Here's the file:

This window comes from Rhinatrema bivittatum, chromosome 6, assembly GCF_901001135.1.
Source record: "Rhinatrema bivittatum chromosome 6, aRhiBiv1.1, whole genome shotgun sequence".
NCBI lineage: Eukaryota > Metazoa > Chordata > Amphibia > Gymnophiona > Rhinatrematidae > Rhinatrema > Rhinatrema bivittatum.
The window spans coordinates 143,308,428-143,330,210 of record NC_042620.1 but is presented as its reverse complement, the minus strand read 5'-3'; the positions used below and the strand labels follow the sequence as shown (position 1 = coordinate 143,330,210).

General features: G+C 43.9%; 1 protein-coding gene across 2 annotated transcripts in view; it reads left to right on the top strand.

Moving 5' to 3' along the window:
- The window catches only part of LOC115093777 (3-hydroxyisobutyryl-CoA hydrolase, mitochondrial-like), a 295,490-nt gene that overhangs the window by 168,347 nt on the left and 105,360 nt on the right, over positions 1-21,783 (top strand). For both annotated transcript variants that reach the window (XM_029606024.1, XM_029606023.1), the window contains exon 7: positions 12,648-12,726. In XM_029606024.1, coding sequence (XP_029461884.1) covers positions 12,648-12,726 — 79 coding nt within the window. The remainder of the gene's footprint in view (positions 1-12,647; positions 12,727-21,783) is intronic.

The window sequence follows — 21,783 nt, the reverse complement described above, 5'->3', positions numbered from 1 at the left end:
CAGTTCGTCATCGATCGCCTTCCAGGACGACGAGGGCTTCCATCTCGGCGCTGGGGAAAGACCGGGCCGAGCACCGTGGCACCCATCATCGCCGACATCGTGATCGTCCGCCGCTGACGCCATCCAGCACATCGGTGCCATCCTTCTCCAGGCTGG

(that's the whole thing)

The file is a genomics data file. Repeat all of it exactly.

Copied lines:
This window comes from Rhinatrema bivittatum, chromosome 6, assembly GCF_901001135.1.
Source record: "Rhinatrema bivittatum chromosome 6, aRhiBiv1.1, whole genome shotgun sequence".
NCBI lineage: Eukaryota > Metazoa > Chordata > Amphibia > Gymnophiona > Rhinatrematidae > Rhinatrema > Rhinatrema bivittatum.
The window spans coordinates 143,308,428-143,330,210 of record NC_042620.1 but is presented as its reverse complement, the minus strand read 5'-3'; the positions used below and the strand labels follow the sequence as shown (position 1 = coordinate 143,330,210).

General features: G+C 43.9%; 1 protein-coding gene across 2 annotated transcripts in view; it reads left to right on the top strand.

Moving 5' to 3' along the window:
- The window catches only part of LOC115093777 (3-hydroxyisobutyryl-CoA hydrolase, mitochondrial-like), a 295,490-nt gene that overhangs the window by 168,347 nt on the left and 105,360 nt on the right, over positions 1-21,783 (top strand). For both annotated transcript variants that reach the window (XM_029606024.1, XM_029606023.1), the window contains exon 7: positions 12,648-12,726. In XM_029606024.1, coding sequence (XP_029461884.1) covers positions 12,648-12,726 — 79 coding nt within the window. The remainder of the gene's footprint in view (positions 1-12,647; positions 12,727-21,783) is intronic.

The window sequence follows — 21,783 nt, the reverse complement described above, 5'->3', positions numbered from 1 at the left end:
CAGTTCGTCATCGATCGCCTTCCAGGACGACGAGGGCTTCCATCTCGGCGCTGGGGAAAGACCGGGCCGAGCACCGTGGCACCCATCATCGCCGACATCGTGATCGTCCGCCGCTGACGCCATCCAGCACATCGGTGCCATCCTTCTCCAGGCTGG